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Nigel Farage Admits He Wasn't The Target Of An Assassination Attempt

The UKIP leader said he might have gone a bit far in claiming someone was out to kill him.

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The UKIP leader claimed he may have been deliberately targeted after one of the wheels on his Volvo estate came loose.

Farage told the Mail on Sunday last month he was "absolutely certain of foul play" when he crashed while driving back to Britain from the European parliament in October 2015. He claimed the bolts on all four wheels had been deliberately unscrewed.

But he faced mockery after French police and mechanics insisted there was no criminal incident. On Friday, Farage told LBC radio he had made a "terrible, terrible mistake" by confirming details of the incident to the newspaper and prompting the coverage.

"I did give a few bits and bobs of information that it appeared to have been tampered with," he said. "That then turns in a Sunday newspaper into an assassination attempt. I never said anything of the kind."

Farage was driving his Volvo V70 – described as "the luxury estate without compromise" – back from Brussels to Kent when the incident supposedly happened.

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According to the original story, Farage's wheels came loose while on the French motorway and he was forced to jump over a wall near Dunkirk after abandoning the car at the side of the road.

"There was a huge section of roadworks with cars going back and forth on the same side of the carriageway," the UKIP leader said at the time. "I suddenly realised I was losing steering but there was no hard shoulder to pull on to. I slowed down, put the hazards on, and then one of the wheels came off. I jumped over the wall as quickly as I bloody well could to get away from lorries and everything."

He added: "The French police looked at it and said that sometimes nuts on one wheel can come a bit loose – but not on all four."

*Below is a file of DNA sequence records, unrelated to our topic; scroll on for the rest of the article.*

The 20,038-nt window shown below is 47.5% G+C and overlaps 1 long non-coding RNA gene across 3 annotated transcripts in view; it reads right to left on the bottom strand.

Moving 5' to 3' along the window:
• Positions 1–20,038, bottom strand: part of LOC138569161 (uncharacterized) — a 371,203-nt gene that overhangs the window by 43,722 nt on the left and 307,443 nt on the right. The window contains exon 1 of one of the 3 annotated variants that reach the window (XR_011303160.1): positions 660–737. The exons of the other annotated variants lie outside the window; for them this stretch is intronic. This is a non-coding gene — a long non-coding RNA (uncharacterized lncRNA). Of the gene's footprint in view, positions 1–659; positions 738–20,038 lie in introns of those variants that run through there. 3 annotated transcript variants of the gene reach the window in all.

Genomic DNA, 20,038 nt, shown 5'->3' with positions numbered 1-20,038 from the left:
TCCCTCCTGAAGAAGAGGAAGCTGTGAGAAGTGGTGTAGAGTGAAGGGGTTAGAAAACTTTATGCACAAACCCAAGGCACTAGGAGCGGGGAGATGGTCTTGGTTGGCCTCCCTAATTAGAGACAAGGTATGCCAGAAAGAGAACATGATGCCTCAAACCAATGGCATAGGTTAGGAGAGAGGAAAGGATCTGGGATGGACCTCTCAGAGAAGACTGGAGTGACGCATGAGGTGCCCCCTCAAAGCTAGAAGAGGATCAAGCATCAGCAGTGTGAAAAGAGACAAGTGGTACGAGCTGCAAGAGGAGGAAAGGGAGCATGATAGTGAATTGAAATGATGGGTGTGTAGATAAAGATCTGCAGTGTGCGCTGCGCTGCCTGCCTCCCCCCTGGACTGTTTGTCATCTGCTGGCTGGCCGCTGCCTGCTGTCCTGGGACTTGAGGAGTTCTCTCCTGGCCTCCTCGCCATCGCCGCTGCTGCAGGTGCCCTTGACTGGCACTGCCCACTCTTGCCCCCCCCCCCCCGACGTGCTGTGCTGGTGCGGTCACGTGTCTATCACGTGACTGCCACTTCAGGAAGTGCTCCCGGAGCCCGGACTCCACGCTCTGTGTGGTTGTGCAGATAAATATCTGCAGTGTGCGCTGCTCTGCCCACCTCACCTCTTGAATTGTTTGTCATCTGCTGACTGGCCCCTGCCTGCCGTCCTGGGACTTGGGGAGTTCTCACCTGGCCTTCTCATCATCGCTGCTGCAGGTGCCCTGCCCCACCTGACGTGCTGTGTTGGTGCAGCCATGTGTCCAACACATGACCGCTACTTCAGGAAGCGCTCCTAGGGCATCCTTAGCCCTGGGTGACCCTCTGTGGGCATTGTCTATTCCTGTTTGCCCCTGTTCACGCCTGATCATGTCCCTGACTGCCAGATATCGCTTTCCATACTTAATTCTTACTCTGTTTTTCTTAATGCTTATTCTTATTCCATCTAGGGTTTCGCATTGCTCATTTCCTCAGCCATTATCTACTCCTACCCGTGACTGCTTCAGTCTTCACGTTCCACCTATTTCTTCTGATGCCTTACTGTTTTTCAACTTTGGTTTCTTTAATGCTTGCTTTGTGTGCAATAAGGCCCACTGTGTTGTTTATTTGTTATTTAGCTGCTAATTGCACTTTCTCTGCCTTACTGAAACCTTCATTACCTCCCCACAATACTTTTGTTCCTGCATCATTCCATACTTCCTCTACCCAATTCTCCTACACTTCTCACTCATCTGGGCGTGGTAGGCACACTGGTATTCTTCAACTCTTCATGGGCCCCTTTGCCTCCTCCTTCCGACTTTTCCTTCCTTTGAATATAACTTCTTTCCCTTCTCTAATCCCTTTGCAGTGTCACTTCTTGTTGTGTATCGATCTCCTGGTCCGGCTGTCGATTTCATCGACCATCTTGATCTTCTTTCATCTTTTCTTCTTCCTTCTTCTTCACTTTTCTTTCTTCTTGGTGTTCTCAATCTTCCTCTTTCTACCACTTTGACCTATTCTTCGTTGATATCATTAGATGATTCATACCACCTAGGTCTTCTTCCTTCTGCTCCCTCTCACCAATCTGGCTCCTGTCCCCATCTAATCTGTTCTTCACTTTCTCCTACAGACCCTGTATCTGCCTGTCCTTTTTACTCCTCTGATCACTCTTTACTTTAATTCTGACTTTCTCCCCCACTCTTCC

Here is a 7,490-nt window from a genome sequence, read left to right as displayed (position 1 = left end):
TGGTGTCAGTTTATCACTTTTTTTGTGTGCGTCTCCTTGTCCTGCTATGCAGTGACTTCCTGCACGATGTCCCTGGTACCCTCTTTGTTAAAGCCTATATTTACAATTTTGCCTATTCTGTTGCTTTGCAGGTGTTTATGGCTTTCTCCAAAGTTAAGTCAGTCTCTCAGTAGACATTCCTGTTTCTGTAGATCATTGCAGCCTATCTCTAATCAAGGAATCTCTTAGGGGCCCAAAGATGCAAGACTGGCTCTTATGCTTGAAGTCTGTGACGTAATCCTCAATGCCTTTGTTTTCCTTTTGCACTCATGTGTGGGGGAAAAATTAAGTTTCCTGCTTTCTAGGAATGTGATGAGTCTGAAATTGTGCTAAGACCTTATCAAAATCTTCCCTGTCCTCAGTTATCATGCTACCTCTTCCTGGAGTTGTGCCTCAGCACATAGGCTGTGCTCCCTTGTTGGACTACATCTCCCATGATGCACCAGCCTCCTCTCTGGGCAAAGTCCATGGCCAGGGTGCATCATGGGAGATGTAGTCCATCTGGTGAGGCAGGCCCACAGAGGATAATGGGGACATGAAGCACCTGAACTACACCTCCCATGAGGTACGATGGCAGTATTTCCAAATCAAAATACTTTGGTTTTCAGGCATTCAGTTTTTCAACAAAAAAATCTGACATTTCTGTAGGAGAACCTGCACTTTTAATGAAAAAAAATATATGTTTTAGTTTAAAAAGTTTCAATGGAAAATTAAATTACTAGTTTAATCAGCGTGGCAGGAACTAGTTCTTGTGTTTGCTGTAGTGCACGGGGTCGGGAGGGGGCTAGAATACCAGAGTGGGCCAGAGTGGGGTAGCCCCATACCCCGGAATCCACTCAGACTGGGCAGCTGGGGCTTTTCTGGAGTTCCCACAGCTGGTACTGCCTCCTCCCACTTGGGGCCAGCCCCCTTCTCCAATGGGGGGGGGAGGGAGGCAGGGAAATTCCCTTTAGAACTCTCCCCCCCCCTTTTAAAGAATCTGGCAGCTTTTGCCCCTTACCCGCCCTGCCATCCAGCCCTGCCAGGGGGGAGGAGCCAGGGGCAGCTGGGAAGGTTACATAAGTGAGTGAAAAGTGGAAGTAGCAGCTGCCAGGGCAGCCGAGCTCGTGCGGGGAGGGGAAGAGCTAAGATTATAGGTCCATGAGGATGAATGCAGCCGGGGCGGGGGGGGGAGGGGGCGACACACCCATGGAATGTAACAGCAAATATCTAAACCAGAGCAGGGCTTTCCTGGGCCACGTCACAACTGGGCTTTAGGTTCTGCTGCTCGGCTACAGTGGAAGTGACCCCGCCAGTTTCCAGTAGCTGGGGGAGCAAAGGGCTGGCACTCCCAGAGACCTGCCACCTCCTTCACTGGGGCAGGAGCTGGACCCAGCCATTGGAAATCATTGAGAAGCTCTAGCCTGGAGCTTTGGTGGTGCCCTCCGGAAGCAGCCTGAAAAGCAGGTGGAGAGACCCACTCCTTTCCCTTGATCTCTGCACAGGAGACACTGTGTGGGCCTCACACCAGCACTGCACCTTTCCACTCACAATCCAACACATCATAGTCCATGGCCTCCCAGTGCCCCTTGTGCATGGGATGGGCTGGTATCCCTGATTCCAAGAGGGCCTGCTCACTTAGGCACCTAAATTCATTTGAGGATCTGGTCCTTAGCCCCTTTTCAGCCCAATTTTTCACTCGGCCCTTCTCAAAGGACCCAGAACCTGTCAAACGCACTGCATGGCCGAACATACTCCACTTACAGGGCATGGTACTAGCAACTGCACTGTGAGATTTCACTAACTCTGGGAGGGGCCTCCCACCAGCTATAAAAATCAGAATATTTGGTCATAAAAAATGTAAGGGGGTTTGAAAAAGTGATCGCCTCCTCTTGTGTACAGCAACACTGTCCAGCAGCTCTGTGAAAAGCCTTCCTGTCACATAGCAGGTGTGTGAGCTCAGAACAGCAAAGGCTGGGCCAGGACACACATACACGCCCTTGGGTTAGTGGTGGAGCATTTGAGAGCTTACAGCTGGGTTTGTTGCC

However, since then the story has fallen apart.

This graphic artist's impression of Nigel Farage jumping a motorway wall is quite something.

French newspaper Libération contacted police and the mechanic involved in the incident, who denied the story. The mechanic said he was forced to communicate with Farage in sign language because he does not speak English, meaning there was no way he could have told the UKIP leader about the supposed sabotage.

"Not only did they [the authorities] not say anything, but they did not even suspect a thing," the newspaper concluded.

Farage, who travels around the UK with a security detail on public visits, has now said he won't be making any further claims about assassination attempts.

"My view is whether it was deliberately tampered with or not, what happened happened, and I just want to get on with my life," he told LBC, alleging that an enemy within UKIP leaked the original claim to the media. "Next time I get a phone call from a newspaper asking me anything about anything that is personal or linked to my security I will not give an answer."

Jim Waterson is a politics editor for BuzzFeed News and is based in London.

Contact Jim Waterson at

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